There’s this thing people at my fruit shop seem to do in abundance that I’ve never understood. Maybe they do it at yours too, or maybe you are even one of these people and can explain it to me? When buying a bunch of bananas, these people become dissatisfied with the number of bananas on the bunch. Maybe there’s 5, but they wanted 4. So instead of just buying the whole bunch of bananas and eating an extra banana, they’ll tear one or two off until it’s the number they want. Nobody else wants the solo rejected bananas, so they sit there, ripening until they’re too ripe to sell.
Fortunately my fruit shop is one of those that has a whole section devoted to the less desirable fruit sold for a large discount, and here’s where these rejected bananas finally find a home. You can usually get a bag of a dozen assorted over-ripe bananas for $2. They’re perfect for baking banana cakes and bread, or for mashing up and adding to a pancake flour mixture for something a little different. If I’m not using them straight away, I’ll pop them in the freezer for when the opportunity to bake arises. But since we’re in the middle of such a hot summer, baking is a no go at the moment. But there was an idea I was introduced to by one of my deviantART watchers during the winter that I’ve been dying to try out: making ice cream using only frozen bananas.
I love making tiny desserts. No matter what it is, making it into tiny, single serves always makes it better in my opinion. I also love making lots of desserts, so making them tiny means more people can have more variety. Whenever I have people around for a party or just for dinner I usually crack out as many teeny desserts as I can.
Recently, I bought a set of teeny tart pans and just could not wait for the chance to use them. So when I invited Cam’s parents around for dinner one night I leapt at the chance to bake these.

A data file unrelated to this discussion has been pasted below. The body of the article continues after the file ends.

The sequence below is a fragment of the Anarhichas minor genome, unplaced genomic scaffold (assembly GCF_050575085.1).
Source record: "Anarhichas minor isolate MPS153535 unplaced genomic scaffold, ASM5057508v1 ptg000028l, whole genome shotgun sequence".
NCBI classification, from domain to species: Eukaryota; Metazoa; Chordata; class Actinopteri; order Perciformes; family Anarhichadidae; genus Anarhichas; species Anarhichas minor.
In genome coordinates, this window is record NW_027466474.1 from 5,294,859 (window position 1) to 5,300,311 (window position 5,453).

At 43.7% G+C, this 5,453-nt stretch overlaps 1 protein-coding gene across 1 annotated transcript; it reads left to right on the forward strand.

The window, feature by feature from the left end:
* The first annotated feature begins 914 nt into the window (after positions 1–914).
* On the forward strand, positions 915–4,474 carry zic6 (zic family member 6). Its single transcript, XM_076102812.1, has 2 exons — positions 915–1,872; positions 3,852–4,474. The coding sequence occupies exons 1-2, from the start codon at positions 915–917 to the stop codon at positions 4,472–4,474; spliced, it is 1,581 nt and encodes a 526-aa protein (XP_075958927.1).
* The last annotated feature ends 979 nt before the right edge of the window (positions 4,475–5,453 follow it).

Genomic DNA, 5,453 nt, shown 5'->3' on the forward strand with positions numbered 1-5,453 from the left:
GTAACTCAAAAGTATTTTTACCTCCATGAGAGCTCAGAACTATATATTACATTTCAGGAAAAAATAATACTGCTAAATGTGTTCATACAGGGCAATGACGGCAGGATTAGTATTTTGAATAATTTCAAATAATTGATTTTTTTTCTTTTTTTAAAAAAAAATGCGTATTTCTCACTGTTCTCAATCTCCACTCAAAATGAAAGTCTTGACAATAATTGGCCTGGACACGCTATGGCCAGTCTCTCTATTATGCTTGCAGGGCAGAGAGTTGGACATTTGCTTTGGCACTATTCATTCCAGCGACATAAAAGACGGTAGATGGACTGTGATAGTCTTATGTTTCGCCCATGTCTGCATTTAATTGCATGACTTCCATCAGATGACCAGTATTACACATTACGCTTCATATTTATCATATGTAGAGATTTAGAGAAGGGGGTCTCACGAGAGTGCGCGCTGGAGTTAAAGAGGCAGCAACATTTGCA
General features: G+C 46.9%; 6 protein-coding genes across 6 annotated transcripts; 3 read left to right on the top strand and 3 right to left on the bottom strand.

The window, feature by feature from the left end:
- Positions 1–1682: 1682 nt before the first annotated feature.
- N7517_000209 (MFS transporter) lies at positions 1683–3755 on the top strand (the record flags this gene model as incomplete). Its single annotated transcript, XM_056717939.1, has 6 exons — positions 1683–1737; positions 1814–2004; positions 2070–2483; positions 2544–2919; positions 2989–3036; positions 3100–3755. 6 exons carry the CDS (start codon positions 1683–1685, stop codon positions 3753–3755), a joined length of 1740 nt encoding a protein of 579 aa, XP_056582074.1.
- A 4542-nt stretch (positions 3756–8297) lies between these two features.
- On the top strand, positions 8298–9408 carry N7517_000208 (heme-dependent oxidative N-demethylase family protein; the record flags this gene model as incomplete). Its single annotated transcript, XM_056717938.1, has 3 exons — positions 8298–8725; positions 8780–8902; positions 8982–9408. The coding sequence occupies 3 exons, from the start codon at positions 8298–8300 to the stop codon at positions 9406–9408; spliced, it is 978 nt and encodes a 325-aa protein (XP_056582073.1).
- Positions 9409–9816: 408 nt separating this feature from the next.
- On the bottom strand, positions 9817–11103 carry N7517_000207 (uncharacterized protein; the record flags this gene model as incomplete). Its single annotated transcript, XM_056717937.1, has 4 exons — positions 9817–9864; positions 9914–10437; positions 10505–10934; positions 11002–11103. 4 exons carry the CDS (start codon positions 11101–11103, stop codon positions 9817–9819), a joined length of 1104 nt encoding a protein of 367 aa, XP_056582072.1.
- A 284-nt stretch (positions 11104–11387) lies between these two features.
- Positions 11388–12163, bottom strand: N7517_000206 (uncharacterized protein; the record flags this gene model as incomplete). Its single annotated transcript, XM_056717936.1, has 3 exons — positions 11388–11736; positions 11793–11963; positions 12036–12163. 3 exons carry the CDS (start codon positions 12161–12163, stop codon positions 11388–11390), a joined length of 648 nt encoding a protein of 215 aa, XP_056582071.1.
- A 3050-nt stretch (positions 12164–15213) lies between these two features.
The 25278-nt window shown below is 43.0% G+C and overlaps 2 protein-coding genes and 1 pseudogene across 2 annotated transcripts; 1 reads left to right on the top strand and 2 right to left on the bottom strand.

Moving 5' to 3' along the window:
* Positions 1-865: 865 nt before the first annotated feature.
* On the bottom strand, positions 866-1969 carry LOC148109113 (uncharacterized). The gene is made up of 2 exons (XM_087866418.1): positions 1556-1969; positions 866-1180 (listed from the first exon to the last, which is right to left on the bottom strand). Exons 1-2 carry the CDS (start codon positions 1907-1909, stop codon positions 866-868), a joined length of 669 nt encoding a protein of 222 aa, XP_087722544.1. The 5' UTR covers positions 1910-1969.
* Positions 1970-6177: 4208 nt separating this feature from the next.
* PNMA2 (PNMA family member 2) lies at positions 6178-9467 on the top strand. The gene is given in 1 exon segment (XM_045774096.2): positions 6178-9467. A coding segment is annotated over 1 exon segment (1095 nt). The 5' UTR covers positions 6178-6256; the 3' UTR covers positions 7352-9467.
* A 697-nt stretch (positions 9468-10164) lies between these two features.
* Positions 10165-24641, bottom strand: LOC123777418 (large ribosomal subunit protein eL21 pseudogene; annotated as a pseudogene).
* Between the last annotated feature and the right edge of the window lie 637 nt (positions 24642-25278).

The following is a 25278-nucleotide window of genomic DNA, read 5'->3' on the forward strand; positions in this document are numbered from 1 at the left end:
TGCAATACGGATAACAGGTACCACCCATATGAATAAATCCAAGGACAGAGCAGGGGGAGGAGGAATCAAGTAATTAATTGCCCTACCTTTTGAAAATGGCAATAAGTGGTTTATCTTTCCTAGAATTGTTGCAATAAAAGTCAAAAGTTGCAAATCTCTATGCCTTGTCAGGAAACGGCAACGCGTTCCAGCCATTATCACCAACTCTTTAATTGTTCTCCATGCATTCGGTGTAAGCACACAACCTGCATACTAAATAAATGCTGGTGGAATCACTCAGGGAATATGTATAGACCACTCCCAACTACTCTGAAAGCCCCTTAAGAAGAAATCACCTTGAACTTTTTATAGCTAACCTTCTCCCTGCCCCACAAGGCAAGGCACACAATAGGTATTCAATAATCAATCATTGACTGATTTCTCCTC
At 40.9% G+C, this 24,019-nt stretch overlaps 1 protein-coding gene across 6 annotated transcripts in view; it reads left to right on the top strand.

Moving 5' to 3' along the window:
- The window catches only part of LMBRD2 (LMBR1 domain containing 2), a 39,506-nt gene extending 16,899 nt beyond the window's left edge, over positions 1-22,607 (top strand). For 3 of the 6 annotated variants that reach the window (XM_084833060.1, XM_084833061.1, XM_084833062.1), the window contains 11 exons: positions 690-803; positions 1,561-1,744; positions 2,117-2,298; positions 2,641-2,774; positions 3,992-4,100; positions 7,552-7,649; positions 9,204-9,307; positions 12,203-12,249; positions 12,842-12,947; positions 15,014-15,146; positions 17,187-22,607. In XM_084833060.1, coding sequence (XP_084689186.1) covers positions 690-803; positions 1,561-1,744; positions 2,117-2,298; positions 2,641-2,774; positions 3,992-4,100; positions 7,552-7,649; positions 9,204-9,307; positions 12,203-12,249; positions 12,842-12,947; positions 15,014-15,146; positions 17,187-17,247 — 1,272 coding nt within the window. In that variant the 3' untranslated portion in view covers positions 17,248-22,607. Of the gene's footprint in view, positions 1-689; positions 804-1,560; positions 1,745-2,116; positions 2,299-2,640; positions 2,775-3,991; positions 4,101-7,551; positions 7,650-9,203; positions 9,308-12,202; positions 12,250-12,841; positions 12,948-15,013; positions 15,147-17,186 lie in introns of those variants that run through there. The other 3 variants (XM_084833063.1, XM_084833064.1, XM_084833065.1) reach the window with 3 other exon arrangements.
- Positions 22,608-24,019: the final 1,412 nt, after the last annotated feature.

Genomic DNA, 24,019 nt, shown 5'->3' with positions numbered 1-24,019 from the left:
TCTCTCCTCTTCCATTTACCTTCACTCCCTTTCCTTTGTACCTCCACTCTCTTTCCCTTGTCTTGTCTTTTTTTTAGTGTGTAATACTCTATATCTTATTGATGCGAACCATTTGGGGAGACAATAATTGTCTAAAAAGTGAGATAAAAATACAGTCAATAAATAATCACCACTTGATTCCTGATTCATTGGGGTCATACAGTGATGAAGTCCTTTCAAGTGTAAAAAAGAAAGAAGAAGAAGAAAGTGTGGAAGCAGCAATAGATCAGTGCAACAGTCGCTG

This was the post I was going to bring to you last week, but then I got really sick and haven’t been anywhere near my computer since the last post. So if you need a pumpkin puree recipe for the pumpkin cupcakes, you’ll find the follow up to that here.
While I making mountains of pumpkin puree and throwing them in desserts for the first time ever, I knew I couldn’t escape the pumpkin fest without baking pumpkin pie. This seemingly staple American dessert is practically non-existent here. Any time I’ve told an American friend I’ve never eaten pumpkin pie, I’ve received a reaction more akin to what I’d expect if I’d just confessed to being a centaur. Cam tried one on holiday in Canada some 8 years ago, loved it, and occasionally asks me to make one for him. I suppose it was about time I finally jumped in to see what all the fuss was about.
I’m the kind of person who never read recipes first. I’ll be flicking through a cook book, see a picture of something that looks good, quickly browse the ingredients and if I have most of them get started straight away. If it’s a standard thing I’ll have trouble even following the recipe, I’ll just use the quantities and the general order of ingredients as a guide.
About three years ago I saw this recipe for apple confit and needed to make it. After dinner was done and people were washing up I started on this recipe. It obviously wasn’t a standard thing so I followed the recipe as I went along. I put the confit in the oven and referred to the next step to see what I had to do once it was out of the oven. Then I saw it: “Refrigerate overnight until firm”.
I announced we were eating it warm, unfinished and accompanied and resolved to return to it properly prepared one day. One day took quite a while to come around again. But when it did, I was prepared this time.